The work of disaster recovery has always been gruelling. When the most lethal storm in U.S. history hit Galveston, Texas, in 1900, as Al Roker describes it in his book “The Storm of the Century,” “white soldiers forced Black men at gunpoint to the front lines of the most horrifying labor that any city could ever face,” which included loading hundreds of corpses onto a barge to be dumped at sea. After the Great Okeechobee Hurricane struck southern Florida, in 1928, three-fourths of those killed were migrant agricultural workers, most of them Black. Local officials conscripted the survivors to bury the dead in mass graves—pine coffins were primarily reserved for white victims—and, when some refused, they were denied food, or shot dead.
Today, the structure of the industry has radically transformed. For much of the twentieth century, many disaster-restoration businesses were mom-and-pop shops; they earned mostly modest revenues for repairing mostly modest problems (a house burned down by a stray cigarette, a chimney felled in a storm), and occasionally got windfalls when an outsized catastrophe struck. The work was done mainly by local laborers. In recent years, though, according to the Intergovernmental Panel on Climate Change, greenhouse-gas emissions from human activities have made extreme weather more common and more intense. The National Oceanic and Atmospheric Administration noted a new U.S. record in 2020: a total of twenty-two “billion-dollar disasters.” Insurance companies paid out at least seventy-six billion dollars for repairs that year, and the government paid more than a hundred billion. “We’re going to spare no expense,” Biden told the Federal Emergency Management Agency this past May, announcing that he would double its funds to prepare for extreme weather.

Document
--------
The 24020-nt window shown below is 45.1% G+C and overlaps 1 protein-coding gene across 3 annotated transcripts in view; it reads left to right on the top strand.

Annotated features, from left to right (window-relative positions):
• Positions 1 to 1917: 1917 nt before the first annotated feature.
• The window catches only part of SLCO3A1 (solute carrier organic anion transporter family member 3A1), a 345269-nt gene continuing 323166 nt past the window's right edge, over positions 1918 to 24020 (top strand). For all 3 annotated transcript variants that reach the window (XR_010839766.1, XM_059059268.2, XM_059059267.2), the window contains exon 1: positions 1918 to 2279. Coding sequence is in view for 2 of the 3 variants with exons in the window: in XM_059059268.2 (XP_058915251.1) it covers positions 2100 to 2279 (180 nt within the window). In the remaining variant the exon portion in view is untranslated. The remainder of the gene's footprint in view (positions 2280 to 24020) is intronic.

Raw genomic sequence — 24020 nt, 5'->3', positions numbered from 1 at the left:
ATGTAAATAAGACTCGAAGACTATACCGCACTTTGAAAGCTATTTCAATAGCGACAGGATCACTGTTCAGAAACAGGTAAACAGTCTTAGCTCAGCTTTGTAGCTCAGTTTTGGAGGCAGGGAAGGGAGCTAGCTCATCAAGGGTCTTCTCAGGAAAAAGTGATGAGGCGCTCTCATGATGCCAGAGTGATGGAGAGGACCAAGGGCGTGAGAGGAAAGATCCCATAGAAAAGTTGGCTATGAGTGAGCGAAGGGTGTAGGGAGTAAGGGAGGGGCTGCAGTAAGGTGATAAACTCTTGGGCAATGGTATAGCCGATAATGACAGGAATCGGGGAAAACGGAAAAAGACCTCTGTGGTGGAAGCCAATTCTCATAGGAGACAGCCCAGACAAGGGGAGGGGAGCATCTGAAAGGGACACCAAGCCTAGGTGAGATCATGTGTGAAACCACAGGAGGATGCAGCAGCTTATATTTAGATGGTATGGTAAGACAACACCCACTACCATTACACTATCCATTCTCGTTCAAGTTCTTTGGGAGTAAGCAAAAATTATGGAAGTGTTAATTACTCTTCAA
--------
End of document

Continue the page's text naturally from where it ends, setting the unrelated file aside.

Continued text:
As money poured in, companies consolidated, and began to chase extreme weather across the country, competing for insurance payouts and government contracts. Quality Awning & Construction was founded in 1946 in Dearborn, Michigan, to handle small fix-up jobs around town. By 1989, the firm had changed its name, and the brothers who ran it began sending caravans of workers to storms in other states. In 2001, the firm was sold for an estimated two hundred million dollars to Belfor USA Group, an emerging industry heavyweight then run by Mark Davis and Jeff Johnson. Today, the company does upward of two billion dollars in business annually. As Forbes put it, “Climate change is good for Belfor.” Servpro, similarly, was founded as a family-owned painting business in 1967, and now has nineteen hundred locations across the U.S. and Canada.
Emanuele Scansani, director of partnerships and strategic relations, Riskline
Having obliterated the travel world for nearly two years, the Covid-19 pandemic in 2022 will no longer be the primary risk to business travellers, nor the principal duty of care concern for travel managers.